Republican press starts in so early to ac
cuse Judge Thurman ot being a dema
gogue. No sooner was Thurman's
name mentioned as a possible candidate
for vice president on- the Democratic
ticket than the opposition newspapers
began to assail him because of his fight
against the railroads while a member of
the United States senate.' The truth is
that Judge Thurman's arguments in the
celebrated Pacific railway contests were
unanswerable— they were not answered
then by the able advocates who repre- |
sented the railway interests in the sen- !
ate, and they have not been answered
since. The most that the railroad in
terests could do was to combine with
the Standard Oil company, and thus de
feat his re-election to the senate.
Judge Thurman is a historic figure,
and all his public deeds and utterances,
as well as the motives Which prompted
them, are known to every intelligent
person in this land. His public life is a
book which has been read by all his
countrymen, and consequently the
venom of partisan malice can not lower
him in the estimation of the American
people. That he is an old man is true.
His age is his sole . misfortune. He is
old enough to be granted immunity
from the strife and ; worry of i politics,
and he would be but for the fact that
the use of his name at. this time most
signally emphasizes the stand the Dem
ocratic party has taken against mo nop
oly and in favor of tax-reduction. His
nomination may not have been accord
ing to the logic of practical politics. . It
was largely the outgrowth of r a .senti
ment, but it was a sentiment which has
found such deep lodgment in the Amer
ican heart as to give it the force of an
active principle. Thurman's name,
combined with that of Cleveland,
means destruction to monopoly and un
yielding resistance to corporate power.
The St. Louis platform is all right.
It does not contain a word too much,
nor has anything been omitted. It is a
plain, unvarnished statement of Demo
cratic principles as they apply to live
issues. The tariff plank of 1884 is re
affirmed, with the distinct . statement
that the interpretation placed upon it
by the president in his last annual mes
sage is the correct one. There is no
longer any room for quibbling over the
Democratic position on the tariff, and
there will be no further opportunity for
protectionists to masquerade in Demo
cratic costume. The silly cry that the
Cleveland tariff policy was in the
direct interest of free trade is likewise
stopped by the declarations of this
model platform. As Mr. Watterson
stated it yesterday, the hands of Democ
racy are to be utilized for construction,
not for destruction. Under Democratic
rule there is to be no more unjust tax
ation, but there is to be taxation suf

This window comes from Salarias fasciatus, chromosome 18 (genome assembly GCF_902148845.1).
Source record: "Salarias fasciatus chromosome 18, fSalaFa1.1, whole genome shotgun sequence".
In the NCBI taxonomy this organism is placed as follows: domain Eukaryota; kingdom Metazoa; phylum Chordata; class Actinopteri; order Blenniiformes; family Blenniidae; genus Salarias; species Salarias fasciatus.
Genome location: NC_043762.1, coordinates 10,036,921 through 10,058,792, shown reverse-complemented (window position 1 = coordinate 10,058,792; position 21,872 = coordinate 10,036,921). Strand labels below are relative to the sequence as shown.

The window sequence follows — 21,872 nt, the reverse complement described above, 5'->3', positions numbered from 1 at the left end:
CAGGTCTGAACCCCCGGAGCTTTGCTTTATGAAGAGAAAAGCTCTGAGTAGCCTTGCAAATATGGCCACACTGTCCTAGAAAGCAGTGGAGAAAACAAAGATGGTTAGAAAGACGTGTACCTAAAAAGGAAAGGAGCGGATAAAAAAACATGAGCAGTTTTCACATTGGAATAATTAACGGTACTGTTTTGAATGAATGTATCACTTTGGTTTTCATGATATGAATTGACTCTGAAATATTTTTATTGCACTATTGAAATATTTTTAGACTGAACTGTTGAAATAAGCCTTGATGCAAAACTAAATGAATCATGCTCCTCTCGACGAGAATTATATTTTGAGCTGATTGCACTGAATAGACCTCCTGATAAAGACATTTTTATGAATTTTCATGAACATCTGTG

ficient to meet the expenses of the gov
ernment economically administered.
That is the short and the long of it.
Mr. Cleveland's efforts in the di
rection of inaugurating and enforcing
civil service reform are indorsed, and he
will continue to receive a hearty sup
port from his party in this laudable en
A sympathetic word is spoken in be
half of suffering Ireland and the admis
sion of Dakota, Montana, New Mexico
and Washington territories urged upon
Taking the platform and the ticket to
gether, there has never been a conven
tion held in this country whose results
were so sincerely gratifying and so
thoroughly satisfactory to the whole
party as this St. Louis convention.
Ye that have red bandanas prepare to
wave them. And ye that have not, col
lect your loose nickels together and go
aud buy. The Cleveland hat and the
Thurman bandana are now the joyful
symbols worn by the man who is on the
winning side. Toss the hat and wave
the bandana.
The bloody shirt will cut no figure
now. The old bandana will furnish all
the crimson that the campaign needs.
* *
With all the exultation over Tircß
man's nomination there was no more
joyous heart in all the land than the
one that beat in John Sherman's
bosom. Whatever makes Ohio a doubt
ful state brightens the prospects for
Sherman's nomination.
: ; .yy * *
And James G. Blame chuckled, too.
The wisdom of his declination was
verified by the results at St. Louis.
* *
If the Indiana delegates to the Chi
cago convention had been instructed for
Gresham what a card they would have
to play on account of Gray's defeat.
But it will not take a trick tor the Har
rison boom.
* *
Henry Wattersox ought to take up
his residence in St. Louis, It is the
only convention town in the country
where he gets proper recognition.
* •*•
Judging from the way things turned
out Mr. Cleveland made no mistake
when he selected W. L. Scott for a
lieutenant. If he organizes the cam
paign as well as he organized the con
vention everything will be unanimous
at the polls.
The inspection of boilers is one kind
of inspection that can not be made too
rigid. With carelessness 01 the negli
gent performance of duty a repetition of
Wednesday evening's accident may be
possible any day. Of course the in
spectors were not at fault in the catas- •
trophe which was chronicled yesterday
morning, since the boiler, the explosion
of which produced such lamentable re
sults, had not yet passed under their
supervision, but should their vigilance
be relaxed what happened then may
happen again.
It is not enough that the inspectors
finding defects in boilers should order
them remedied. They should make it
their special business to see that the or
ders are carried out. lt is inevitable
that wherever a boiler is placed numer